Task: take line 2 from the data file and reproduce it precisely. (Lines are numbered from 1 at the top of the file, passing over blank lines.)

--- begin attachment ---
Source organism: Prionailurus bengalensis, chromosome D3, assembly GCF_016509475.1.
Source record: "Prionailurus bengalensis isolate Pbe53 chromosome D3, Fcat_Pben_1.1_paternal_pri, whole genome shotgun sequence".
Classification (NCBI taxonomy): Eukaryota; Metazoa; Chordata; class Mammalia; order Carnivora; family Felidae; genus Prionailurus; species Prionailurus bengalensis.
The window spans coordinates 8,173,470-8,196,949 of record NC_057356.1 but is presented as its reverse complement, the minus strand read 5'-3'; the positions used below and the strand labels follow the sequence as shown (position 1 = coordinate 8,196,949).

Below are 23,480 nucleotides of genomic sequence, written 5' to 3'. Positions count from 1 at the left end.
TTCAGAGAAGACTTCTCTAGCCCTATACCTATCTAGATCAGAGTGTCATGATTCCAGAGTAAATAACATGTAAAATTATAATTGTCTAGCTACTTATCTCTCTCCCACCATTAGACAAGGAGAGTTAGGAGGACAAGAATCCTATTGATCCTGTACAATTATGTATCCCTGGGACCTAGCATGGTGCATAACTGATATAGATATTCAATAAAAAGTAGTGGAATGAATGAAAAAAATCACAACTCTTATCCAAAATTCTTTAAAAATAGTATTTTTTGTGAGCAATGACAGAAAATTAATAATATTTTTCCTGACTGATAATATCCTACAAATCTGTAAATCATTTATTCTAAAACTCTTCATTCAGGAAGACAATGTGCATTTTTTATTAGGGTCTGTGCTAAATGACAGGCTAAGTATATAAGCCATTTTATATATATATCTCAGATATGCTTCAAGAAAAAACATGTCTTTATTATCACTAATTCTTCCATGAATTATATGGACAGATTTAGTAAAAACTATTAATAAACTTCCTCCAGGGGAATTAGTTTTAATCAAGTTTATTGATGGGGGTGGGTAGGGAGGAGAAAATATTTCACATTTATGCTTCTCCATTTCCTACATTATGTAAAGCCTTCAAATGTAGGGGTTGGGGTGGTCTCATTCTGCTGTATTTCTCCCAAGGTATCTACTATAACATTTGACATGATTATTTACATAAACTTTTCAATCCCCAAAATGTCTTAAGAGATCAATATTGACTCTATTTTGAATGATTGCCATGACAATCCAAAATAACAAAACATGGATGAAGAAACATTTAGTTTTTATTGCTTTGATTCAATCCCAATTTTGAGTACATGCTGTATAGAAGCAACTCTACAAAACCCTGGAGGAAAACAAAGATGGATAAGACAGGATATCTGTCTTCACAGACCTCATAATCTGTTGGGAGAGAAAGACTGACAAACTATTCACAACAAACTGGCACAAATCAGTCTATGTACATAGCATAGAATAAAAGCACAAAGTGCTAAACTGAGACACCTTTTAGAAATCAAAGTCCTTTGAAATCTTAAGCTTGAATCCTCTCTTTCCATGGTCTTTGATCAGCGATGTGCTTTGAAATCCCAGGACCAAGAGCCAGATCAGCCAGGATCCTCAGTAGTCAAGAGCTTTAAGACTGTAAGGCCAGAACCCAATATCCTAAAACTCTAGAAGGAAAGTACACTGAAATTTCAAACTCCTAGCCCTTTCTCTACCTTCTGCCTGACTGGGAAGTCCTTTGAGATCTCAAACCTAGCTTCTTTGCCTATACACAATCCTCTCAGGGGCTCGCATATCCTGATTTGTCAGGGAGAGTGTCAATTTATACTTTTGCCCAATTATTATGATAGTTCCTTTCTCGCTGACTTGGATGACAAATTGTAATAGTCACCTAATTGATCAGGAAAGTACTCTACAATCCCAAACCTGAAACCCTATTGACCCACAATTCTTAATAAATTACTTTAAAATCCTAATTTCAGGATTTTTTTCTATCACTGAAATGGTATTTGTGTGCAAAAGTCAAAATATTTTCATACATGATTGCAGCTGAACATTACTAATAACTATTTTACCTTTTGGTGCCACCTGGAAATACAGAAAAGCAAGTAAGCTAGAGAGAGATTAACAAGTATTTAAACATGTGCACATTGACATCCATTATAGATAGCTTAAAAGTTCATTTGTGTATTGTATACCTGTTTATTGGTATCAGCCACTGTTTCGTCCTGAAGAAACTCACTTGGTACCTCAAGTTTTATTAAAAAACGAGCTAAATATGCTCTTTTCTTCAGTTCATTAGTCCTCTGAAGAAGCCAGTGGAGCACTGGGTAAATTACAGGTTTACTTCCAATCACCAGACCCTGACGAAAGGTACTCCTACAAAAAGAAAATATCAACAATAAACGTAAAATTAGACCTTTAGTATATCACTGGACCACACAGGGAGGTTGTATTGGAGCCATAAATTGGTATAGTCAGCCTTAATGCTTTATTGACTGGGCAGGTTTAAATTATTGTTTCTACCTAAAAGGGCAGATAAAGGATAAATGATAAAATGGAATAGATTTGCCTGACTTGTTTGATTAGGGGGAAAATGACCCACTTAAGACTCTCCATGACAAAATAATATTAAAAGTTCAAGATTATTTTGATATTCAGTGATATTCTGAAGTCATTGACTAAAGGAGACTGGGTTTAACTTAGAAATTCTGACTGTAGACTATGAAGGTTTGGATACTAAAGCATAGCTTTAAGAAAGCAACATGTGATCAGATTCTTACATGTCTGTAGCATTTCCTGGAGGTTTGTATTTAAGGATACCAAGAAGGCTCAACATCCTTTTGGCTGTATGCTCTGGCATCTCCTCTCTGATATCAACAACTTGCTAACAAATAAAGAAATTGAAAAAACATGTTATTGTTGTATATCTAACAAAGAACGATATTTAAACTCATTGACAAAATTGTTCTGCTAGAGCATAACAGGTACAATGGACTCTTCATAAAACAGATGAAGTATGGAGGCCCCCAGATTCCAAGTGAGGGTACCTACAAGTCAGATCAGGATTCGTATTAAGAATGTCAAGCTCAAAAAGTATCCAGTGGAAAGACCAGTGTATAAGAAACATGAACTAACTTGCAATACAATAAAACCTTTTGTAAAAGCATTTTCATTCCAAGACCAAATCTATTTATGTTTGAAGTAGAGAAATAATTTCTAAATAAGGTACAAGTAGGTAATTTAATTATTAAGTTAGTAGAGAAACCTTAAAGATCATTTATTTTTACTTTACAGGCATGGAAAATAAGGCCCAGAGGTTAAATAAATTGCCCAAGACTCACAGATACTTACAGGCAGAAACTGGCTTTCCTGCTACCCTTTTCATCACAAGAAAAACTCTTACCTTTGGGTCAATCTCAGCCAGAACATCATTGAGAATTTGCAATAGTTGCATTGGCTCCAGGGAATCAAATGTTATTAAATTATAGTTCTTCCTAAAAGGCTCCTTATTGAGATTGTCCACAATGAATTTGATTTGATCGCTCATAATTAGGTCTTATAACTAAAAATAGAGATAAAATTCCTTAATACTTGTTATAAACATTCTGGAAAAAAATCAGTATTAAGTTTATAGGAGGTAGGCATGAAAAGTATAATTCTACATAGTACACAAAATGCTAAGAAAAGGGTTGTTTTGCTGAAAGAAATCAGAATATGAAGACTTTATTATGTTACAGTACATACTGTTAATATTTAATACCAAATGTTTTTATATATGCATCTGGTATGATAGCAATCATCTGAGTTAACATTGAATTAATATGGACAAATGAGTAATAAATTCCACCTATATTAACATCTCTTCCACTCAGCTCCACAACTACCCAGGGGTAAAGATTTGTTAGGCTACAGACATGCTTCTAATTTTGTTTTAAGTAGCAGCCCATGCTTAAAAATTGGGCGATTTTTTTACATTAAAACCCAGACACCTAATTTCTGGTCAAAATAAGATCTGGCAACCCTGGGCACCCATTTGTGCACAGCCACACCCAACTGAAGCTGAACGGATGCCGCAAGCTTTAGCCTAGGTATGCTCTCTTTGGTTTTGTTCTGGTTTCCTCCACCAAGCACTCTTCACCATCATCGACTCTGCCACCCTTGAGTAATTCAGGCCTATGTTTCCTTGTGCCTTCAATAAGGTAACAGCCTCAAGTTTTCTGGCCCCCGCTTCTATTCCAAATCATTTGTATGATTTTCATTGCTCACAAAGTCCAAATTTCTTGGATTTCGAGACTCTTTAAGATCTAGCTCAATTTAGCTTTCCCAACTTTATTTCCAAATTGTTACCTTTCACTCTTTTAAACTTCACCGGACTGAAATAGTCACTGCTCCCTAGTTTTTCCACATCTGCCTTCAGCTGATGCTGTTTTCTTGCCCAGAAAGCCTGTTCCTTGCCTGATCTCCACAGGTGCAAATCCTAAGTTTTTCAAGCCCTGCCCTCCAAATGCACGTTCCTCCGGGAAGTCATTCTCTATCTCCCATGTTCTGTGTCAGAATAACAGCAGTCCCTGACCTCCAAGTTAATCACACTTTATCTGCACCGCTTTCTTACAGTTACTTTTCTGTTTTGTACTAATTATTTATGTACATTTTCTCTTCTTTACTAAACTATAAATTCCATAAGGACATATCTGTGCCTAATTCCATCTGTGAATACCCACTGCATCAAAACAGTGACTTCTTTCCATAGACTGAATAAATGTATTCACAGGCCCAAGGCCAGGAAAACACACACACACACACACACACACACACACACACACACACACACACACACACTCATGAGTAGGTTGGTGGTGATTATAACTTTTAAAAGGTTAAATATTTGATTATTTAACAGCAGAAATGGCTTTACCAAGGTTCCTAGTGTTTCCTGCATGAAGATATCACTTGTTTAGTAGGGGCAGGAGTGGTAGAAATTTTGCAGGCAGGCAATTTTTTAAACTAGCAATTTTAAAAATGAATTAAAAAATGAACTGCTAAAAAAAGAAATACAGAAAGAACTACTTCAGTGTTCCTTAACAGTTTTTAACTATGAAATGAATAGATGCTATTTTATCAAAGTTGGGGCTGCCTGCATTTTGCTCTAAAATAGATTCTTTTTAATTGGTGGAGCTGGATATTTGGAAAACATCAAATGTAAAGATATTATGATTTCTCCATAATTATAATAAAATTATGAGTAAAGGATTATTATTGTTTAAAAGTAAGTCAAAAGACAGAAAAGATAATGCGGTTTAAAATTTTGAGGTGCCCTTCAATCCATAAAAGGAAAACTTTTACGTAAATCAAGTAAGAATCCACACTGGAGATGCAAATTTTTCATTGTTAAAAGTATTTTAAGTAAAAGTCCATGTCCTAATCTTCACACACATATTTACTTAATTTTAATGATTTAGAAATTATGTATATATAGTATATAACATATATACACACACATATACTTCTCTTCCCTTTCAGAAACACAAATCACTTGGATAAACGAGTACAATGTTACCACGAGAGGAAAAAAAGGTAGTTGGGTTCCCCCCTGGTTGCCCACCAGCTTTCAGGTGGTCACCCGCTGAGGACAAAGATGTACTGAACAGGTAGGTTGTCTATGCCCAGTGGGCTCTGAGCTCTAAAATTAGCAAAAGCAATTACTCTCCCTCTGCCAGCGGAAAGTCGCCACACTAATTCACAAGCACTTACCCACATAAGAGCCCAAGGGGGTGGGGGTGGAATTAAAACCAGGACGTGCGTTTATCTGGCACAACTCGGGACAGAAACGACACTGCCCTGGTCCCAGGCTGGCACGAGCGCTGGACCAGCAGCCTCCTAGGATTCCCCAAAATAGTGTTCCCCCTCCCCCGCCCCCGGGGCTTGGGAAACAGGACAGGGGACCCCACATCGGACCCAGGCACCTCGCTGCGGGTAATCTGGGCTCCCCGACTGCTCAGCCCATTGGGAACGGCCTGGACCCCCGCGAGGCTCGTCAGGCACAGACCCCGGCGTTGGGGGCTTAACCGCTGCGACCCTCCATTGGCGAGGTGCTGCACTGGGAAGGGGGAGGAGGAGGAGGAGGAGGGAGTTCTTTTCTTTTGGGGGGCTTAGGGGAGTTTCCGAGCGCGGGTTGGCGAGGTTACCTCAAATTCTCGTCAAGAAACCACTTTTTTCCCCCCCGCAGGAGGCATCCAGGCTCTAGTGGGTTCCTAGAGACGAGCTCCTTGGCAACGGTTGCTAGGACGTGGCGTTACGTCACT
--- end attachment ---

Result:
Source record: "Prionailurus bengalensis isolate Pbe53 chromosome D3, Fcat_Pben_1.1_paternal_pri, whole genome shotgun sequence".